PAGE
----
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Fuelling the debate on diesel engine emissions

Posted: 28 May 2008 | | No comments yet

The International Union of Railways (UIC) was founded in 1922 to create standards to facilitate the operation of international railway traffic. These standards are contained within UIC-Leaflets which define technical specifications for interoperability for rolling stock, infrastructure, signalling systems and catenary. Other Leaflets cover agreements on operational and commercial rules. Some Leaflets are mandatory (e.g. braking systems, wheelsets, draw hooks and buffers) whereas others are only recommendatory.

The International Union of Railways (UIC) was founded in 1922 to create standards to facilitate the operation of international railway traffic. These standards are contained within UIC-Leaflets which define technical specifications for interoperability for rolling stock, infrastructure, signalling systems and catenary. Other Leaflets cover agreements on operational and commercial rules. Some Leaflets are mandatory (e.g. braking systems, wheelsets, draw hooks and buffers) whereas others are only recommendatory.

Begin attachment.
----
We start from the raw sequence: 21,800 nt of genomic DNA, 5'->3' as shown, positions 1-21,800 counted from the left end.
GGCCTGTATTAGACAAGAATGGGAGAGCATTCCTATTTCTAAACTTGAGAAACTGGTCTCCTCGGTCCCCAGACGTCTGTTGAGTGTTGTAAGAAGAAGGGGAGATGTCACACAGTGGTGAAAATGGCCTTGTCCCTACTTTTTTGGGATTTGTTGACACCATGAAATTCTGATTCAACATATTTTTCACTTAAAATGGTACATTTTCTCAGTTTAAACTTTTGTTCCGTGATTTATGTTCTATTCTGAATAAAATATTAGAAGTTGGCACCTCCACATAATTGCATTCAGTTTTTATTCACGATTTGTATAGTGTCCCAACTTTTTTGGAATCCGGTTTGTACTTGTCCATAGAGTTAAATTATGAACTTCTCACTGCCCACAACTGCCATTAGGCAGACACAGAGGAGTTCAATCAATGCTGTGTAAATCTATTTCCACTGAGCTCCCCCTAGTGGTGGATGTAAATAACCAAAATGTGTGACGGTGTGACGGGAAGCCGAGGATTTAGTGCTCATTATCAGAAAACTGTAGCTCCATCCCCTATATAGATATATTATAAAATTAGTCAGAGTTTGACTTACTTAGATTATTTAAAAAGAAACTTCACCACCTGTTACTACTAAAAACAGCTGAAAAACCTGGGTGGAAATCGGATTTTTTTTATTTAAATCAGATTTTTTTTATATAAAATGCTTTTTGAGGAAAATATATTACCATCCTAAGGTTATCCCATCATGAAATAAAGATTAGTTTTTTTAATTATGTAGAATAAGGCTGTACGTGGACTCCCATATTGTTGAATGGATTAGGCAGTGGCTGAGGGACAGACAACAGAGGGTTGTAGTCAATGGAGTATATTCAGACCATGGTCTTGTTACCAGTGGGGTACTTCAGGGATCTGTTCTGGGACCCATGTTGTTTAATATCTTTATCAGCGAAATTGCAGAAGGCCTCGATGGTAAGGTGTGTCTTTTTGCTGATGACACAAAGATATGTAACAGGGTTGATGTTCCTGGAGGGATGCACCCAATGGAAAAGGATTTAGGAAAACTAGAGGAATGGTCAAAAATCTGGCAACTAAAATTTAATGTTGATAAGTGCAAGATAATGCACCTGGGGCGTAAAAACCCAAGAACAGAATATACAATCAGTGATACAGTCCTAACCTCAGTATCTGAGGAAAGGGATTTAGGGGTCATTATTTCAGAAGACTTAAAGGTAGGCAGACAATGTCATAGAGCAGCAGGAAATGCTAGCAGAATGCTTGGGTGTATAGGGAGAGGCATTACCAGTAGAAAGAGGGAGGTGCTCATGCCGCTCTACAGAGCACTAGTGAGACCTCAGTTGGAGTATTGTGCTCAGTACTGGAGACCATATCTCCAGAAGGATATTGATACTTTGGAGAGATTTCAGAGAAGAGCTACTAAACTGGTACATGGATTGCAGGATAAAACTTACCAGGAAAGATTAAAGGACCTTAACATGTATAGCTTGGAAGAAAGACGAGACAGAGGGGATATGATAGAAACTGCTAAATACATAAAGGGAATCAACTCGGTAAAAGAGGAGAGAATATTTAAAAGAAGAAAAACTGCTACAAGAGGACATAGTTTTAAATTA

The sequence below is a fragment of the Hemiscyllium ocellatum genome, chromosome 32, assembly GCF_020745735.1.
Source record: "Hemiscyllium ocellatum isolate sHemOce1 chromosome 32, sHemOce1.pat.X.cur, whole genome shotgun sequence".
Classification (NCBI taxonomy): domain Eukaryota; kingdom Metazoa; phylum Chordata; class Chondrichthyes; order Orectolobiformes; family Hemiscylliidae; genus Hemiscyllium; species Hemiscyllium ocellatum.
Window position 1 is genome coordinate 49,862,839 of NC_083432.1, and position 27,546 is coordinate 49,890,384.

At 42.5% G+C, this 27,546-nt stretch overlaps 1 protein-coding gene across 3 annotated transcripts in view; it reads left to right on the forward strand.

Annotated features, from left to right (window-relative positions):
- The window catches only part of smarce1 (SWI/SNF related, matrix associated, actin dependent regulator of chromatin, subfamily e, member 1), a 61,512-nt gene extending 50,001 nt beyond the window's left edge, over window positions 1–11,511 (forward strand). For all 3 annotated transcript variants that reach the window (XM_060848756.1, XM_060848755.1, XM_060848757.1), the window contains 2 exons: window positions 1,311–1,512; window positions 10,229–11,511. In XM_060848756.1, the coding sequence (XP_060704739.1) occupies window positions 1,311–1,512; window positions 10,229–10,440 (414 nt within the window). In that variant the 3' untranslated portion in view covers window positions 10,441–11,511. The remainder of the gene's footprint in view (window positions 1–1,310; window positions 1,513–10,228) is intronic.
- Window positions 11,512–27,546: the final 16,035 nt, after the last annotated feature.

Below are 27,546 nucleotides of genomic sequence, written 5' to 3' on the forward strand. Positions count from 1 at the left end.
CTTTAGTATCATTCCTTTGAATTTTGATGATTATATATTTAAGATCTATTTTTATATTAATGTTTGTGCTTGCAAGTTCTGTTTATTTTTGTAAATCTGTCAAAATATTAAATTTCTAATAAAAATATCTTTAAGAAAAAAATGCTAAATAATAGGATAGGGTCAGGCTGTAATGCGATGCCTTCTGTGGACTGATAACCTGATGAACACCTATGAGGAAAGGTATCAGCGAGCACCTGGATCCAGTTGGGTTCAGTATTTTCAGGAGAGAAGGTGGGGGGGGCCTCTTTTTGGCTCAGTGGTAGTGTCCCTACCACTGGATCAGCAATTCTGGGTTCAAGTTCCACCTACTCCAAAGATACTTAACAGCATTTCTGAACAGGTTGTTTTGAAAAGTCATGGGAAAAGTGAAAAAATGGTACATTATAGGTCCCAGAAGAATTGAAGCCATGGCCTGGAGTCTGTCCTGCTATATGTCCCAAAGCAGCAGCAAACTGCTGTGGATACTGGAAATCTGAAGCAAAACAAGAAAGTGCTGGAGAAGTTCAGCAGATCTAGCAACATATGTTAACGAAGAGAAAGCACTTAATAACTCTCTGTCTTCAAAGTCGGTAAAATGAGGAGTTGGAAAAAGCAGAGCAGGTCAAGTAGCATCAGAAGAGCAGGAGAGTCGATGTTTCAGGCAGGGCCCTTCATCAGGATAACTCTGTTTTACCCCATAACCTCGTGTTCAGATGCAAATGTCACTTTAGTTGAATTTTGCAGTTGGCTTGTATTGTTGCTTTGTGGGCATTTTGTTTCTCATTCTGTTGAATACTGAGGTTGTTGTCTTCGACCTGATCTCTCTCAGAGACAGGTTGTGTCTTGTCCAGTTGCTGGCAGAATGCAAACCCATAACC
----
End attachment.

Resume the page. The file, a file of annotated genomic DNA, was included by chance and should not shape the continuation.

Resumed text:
The International Union of Railways (UIC) was founded in 1922 to create standards to facilitate the operation of international railway traffic. These standards are contained within UIC-Leaflets which define technical specifications for interoperability for rolling stock, infrastructure, signalling systems and catenary. Other Leaflets cover agreements on operational and commercial rules. Some Leaflets are mandatory (e.g. braking systems, wheelsets, draw hooks and buffers) whereas others are only recommendatory.

At the beginning of the 1950s, the UIC member railways expressed a common interest in carrying out international research on diesel traction, primarily to address maintenance and traction problems. As a result, the daughter organisation of the UIC responsible for research, ORE, later to become ERRI, established an expert committee on a permanent basis to cover aspects relating to diesel traction.

Over the next 50 years, most European countries opted for wide-scale electrification programmes to replace steam, with very little use of diesel traction. In consequence, approximately 80% of the railway traffic in Europe travels over electrified lines.

Diesel emission standards